Oliver! by the Ravensbury Players – Review

Oliver
Oliver by the Ravensbury Players

Ravensbury Players Presents: Oliver!

A problem facing any modern production of Oliver! is the huge shadow cast by the 1968 Oscar-winning film.  The Ravensbury Players, directed by Millie Britton, rose masterfully to this challenge last week with a stunning adaptation which demonstrated real depth across a range of talents.

A live orchestra, led and directed by Sian Haynes, accompanied some nifty choreography and spirited singing, and Tam Coates’ violin solo the on Reviewing the Situation was a standout moment.  The set design was minimal and effective and made full use of the Memorial Hall and its various entrances.

At the risk of singling out individual performances, Sam Tilling-Wells perfectly portrayed Nancy’s dilemma, torn between doing the right thing by her man and simply doing the right thing. Mark Davies positively oozed menace as Bill Sykes and had small children cowering in their parents’ laps.  Matthew Haynes (Fagin – possibly the toughest role to take on) skilfully avoided falling into camp or cliché while playing for laughs when appropriate.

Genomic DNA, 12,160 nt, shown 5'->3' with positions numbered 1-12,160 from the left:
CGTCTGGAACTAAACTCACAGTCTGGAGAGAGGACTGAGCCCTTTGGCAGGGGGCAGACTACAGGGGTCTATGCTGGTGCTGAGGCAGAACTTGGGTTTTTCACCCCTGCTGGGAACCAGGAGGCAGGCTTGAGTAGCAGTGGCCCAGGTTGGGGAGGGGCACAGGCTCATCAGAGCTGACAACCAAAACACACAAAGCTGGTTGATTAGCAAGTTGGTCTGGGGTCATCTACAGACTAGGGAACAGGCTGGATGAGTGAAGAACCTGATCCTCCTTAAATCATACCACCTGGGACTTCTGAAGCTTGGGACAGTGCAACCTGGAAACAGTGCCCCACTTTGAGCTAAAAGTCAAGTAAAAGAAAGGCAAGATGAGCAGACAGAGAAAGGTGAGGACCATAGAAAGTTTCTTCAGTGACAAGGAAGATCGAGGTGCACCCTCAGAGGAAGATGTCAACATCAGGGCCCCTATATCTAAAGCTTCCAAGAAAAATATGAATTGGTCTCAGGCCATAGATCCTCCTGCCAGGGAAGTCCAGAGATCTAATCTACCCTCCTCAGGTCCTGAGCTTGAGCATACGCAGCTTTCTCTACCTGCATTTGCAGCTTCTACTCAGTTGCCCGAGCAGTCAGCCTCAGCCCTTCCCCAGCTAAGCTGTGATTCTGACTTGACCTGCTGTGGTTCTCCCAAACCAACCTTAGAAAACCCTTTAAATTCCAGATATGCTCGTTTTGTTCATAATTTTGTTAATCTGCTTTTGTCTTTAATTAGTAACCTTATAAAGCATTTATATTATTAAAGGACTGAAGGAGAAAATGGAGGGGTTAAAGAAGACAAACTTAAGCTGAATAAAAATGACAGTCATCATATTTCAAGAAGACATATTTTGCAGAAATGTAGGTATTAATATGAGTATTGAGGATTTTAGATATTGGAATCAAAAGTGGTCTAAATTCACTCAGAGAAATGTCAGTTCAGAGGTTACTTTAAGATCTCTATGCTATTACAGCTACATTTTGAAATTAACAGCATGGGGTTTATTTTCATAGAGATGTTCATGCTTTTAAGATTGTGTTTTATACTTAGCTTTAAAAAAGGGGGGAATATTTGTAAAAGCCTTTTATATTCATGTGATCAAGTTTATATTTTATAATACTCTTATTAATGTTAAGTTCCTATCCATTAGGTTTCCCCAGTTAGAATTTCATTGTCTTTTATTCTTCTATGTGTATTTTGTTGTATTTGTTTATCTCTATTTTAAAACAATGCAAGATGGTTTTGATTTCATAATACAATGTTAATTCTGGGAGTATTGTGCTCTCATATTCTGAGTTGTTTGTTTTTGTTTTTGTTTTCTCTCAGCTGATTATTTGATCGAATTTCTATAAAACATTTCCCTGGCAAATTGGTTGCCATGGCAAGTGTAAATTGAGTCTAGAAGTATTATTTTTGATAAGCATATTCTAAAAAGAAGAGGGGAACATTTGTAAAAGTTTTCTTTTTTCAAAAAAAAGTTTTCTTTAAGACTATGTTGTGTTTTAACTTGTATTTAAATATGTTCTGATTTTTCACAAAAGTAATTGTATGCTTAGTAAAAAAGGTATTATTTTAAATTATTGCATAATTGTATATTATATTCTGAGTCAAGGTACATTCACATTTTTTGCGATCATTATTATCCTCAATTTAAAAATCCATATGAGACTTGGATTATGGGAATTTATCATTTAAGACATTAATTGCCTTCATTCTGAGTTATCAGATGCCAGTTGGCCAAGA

But this musical is always going to be about the younger actors, and the workhouse urchins and Fagin’s gang covered their numbers with bravura, while the three street sellers held the audience rapt during Who Will Buy? Charlie Ahl’s Oliver was excellent as the frail, naïf orphan of the title but, for the Raven’s money, it was the Artful Dodger’s show and Raiko Gohara delivered a corking performance with just the right amount of swagger and cockiness.

When a production delivers to standards as high as these, there can be nothing very amateur about “amateur dramatics”. This show more than succeeded on its own merits but for the Raven, the level of community involvement brought the added satisfaction of cheering on friends and neighbours, and being able to share the fruits of their hard work and dedication over so many weeks. Consider yourselves congratulated!